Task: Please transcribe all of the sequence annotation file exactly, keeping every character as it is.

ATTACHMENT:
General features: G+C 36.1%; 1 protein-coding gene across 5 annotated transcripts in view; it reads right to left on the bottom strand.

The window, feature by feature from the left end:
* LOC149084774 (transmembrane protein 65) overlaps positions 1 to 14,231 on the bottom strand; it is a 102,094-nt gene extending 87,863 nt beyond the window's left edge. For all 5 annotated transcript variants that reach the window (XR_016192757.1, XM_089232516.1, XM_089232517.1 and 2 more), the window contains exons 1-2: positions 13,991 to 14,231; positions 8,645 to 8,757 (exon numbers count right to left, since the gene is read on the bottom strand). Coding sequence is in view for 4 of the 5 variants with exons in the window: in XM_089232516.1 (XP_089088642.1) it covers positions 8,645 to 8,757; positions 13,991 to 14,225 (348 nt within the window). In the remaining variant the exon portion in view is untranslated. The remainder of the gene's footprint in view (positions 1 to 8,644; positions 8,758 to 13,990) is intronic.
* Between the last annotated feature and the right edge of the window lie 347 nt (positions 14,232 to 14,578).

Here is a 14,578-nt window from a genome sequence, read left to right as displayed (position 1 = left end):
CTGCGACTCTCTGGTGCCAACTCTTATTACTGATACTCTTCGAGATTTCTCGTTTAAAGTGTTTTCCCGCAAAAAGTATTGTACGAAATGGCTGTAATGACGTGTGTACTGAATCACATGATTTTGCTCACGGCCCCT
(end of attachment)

General features: G+C 36.1%; 1 protein-coding gene across 5 annotated transcripts in view; it reads right to left on the bottom strand.

The window, feature by feature from the left end:
* LOC149084774 (transmembrane protein 65) overlaps positions 1 to 14,231 on the bottom strand; it is a 102,094-nt gene extending 87,863 nt beyond the window's left edge. For all 5 annotated transcript variants that reach the window (XR_016192757.1, XM_089232516.1, XM_089232517.1 and 2 more), the window contains exons 1-2: positions 13,991 to 14,231; positions 8,645 to 8,757 (exon numbers count right to left, since the gene is read on the bottom strand). Coding sequence is in view for 4 of the 5 variants with exons in the window: in XM_089232516.1 (XP_089088642.1) it covers positions 8,645 to 8,757; positions 13,991 to 14,225 (348 nt within the window). In the remaining variant the exon portion in view is untranslated. The remainder of the gene's footprint in view (positions 1 to 8,644; positions 8,758 to 13,990) is intronic.
* Between the last annotated feature and the right edge of the window lie 347 nt (positions 14,232 to 14,578).

Here is a 14,578-nt window from a genome sequence, read left to right as displayed (position 1 = left end):
CTGCGACTCTCTGGTGCCAACTCTTATTACTGATACTCTTCGAGATTTCTCGTTTAAAGTGTTTTCCCGCAAAAAGTATTGTACGAAATGGCTGTAATGACGTGTGTACTGAATCACATGATTTTGCTCACGGCCCCT